Up until a year ago, Laura and Tim Dixon were among the one in seven couples in the UK facing fertility issues. Laura Dixon, 34, a personal assistant in Chelmsford, Essex, and lifelong vegetarian, was initially told by doctors that she would never have children, after 10 consecutive years of trying to get pregnant through natural methods, reports News.au.com. Dixon was diagnosed with endometriosis and polycystic ovaries, and underwent two laparoscopies to the correct the problems; both procedures, however, were unsuccessful, reports SWNS.com.

Dixon and Tim believed in vitro fertilization (IVF) would be the best way to increase the likelihood of pregnancy. The UK’s National Health Service (NHS) states that approximately 20 to 25 percent of IVF treatment cycles result in a birth, with younger women having a higher chance of success. As hopeful and expecting parents, Dixon and Tim found that Dixon’s third round of IVF in combination with a diet consisting of McDonald’s Sausage McMuffins led to healthy triplets.

Prior to the triplets’ birth, the vegetarian mom had two unsuccessful attempts with IVF treatment. Typically during the IVF process, a woman’s eggs are surgically removed and then fertilized in a laboratory using the sperm that was given as the sperm sample for the procedure, says NHS. After the egg is fertilized with the sample sperm, the embryo is then surgically implanted into the woman’s womb.

Dixon’s first IVF cycle was abandoned, and the second one resulted in a miscarriage just after eight weeks, SWNS.com reports. The British couple did not give up hope and decided to do their third cycle of IVF. Upon learning about her pregnancy during her third and final IVF cycle, doctors told Dixon she had ovarian hyperstimulation syndrome (OHSS), which is swelling of the ovaries that usually occurs when a woman takes hormonal medications to stimulate the development of eggs in the ovaries. This diagnosis would put Dixon at high risk of having another miscarriage and even dangerous premature birth.

The Dixons decided to go along with the pregnancy by undergoing fortnightly checks and, for Laura, eating daily portions of meat.

“After losing one baby to a miscarriage, I thought I would never be able to carry three,” she told SWNS.com. “But then my hunger kicked in and despite never eating meat I craved it.” “I ate about six meals a day.”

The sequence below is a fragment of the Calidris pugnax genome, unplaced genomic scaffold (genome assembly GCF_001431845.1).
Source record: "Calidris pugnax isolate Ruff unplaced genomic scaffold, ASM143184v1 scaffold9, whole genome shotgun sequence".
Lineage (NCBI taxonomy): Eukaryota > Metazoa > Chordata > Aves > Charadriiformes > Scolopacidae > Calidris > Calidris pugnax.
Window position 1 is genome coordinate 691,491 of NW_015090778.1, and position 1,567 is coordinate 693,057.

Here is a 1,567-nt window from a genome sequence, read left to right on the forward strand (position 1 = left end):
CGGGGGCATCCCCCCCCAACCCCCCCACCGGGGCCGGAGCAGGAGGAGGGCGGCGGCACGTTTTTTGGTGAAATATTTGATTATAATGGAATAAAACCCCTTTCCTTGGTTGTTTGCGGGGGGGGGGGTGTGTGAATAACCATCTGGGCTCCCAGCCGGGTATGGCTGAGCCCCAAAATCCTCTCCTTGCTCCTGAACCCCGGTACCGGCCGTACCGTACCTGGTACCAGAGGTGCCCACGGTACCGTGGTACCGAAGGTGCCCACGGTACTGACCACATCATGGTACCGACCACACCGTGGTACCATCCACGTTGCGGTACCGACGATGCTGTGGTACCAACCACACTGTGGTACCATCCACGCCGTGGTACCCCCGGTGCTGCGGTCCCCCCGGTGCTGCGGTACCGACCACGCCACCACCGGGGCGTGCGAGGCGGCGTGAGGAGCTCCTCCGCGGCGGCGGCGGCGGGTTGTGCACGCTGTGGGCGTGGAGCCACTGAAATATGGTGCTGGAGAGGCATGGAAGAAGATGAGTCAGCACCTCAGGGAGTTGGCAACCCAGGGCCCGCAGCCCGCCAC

The lifelong vegetarian went from eating no meat to eating six portions of meat a day in order to increase her iron, vitamin B12, and protein intake to ensure a safe and healthy pregnancy. Chicken, bacon, and sausages were part of the expectant mother’s daily diet throughout her full-term pregnancy. The cravings were so strong that she would tell Tim to go and get her McDonald’s in the middle of the night, or go to Nando’s for chicken and chips with her, reports the Toronto Sun.

The mother of triplets believes that her high consumption of meat helped with her protein requirement while pregnant, and credits it as one of the main reasons why she was able to have a successful full-term birth.

"I think it could be one of the reasons I managed to carry all three to full-term," she said.

“There is a lot of evidence that women experience taste changes throughout the pregnancy, which in turn can alter their preferences as they progress through the trimesters,” Jo Travers, a nutritionist who runs The London Nutritionist, told SWNS.com.

For expectant mothers who do not eat eggs, meat, and fish, it is essential to get iron and vitamin B12 from other foods in order to have a safe and healthy pregnancy, according to the NHS.

Dixon, now a vegetarian again, gave birth to triplets Max, Mason, and Mia through C-section. The children were sent home from the hospital two weeks after birth and are now 14 months of age.

Dixon says that she still eats McDonald’s but has veggie wraps and fries.